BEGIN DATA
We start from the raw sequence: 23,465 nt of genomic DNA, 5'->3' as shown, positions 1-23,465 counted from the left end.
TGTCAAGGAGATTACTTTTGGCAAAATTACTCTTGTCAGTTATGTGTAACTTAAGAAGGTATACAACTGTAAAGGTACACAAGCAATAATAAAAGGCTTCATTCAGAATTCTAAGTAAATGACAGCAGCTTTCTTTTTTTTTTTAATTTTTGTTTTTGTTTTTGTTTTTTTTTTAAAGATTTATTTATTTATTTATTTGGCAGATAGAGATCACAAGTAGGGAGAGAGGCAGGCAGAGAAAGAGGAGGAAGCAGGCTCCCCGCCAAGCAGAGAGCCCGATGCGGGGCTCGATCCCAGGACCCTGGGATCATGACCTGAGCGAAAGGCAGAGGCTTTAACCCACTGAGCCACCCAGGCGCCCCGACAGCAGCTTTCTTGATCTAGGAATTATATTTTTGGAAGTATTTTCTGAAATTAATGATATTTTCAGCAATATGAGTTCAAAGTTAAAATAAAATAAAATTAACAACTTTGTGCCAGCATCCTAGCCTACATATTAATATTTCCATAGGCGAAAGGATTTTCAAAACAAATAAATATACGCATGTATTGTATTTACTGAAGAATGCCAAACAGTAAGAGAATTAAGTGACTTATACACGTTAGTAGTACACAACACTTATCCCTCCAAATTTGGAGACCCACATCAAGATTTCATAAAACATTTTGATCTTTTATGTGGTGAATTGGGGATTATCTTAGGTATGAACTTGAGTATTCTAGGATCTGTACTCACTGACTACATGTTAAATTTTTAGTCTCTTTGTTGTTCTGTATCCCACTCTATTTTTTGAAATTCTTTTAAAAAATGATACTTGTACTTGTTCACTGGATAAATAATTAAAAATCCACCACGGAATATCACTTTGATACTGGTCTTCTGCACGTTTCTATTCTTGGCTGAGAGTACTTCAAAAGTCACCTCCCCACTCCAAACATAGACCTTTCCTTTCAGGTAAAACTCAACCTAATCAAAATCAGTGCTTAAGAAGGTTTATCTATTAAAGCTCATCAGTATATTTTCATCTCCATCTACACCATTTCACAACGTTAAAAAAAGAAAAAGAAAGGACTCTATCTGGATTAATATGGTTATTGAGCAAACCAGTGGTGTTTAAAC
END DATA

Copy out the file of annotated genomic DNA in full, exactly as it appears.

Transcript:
We start from the raw sequence: 23,465 nt of genomic DNA, 5'->3' as shown, positions 1-23,465 counted from the left end.
TGTCAAGGAGATTACTTTTGGCAAAATTACTCTTGTCAGTTATGTGTAACTTAAGAAGGTATACAACTGTAAAGGTACACAAGCAATAATAAAAGGCTTCATTCAGAATTCTAAGTAAATGACAGCAGCTTTCTTTTTTTTTTTAATTTTTGTTTTTGTTTTTGTTTTTTTTTTAAAGATTTATTTATTTATTTATTTGGCAGATAGAGATCACAAGTAGGGAGAGAGGCAGGCAGAGAAAGAGGAGGAAGCAGGCTCCCCGCCAAGCAGAGAGCCCGATGCGGGGCTCGATCCCAGGACCCTGGGATCATGACCTGAGCGAAAGGCAGAGGCTTTAACCCACTGAGCCACCCAGGCGCCCCGACAGCAGCTTTCTTGATCTAGGAATTATATTTTTGGAAGTATTTTCTGAAATTAATGATATTTTCAGCAATATGAGTTCAAAGTTAAAATAAAATAAAATTAACAACTTTGTGCCAGCATCCTAGCCTACATATTAATATTTCCATAGGCGAAAGGATTTTCAAAACAAATAAATATACGCATGTATTGTATTTACTGAAGAATGCCAAACAGTAAGAGAATTAAGTGACTTATACACGTTAGTAGTACACAACACTTATCCCTCCAAATTTGGAGACCCACATCAAGATTTCATAAAACATTTTGATCTTTTATGTGGTGAATTGGGGATTATCTTAGGTATGAACTTGAGTATTCTAGGATCTGTACTCACTGACTACATGTTAAATTTTTAGTCTCTTTGTTGTTCTGTATCCCACTCTATTTTTTGAAATTCTTTTAAAAAATGATACTTGTACTTGTTCACTGGATAAATAATTAAAAATCCACCACGGAATATCACTTTGATACTGGTCTTCTGCACGTTTCTATTCTTGGCTGAGAGTACTTCAAAAGTCACCTCCCCACTCCAAACATAGACCTTTCCTTTCAGGTAAAACTCAACCTAATCAAAATCAGTGCTTAAGAAGGTTTATCTATTAAAGCTCATCAGTATATTTTCATCTCCATCTACACCATTTCACAACGTTAAAAAAAGAAAAAGAAAGGACTCTATCTGGATTAATATGGTTATTGAGCAAACCAGTGGTGTTTAAAC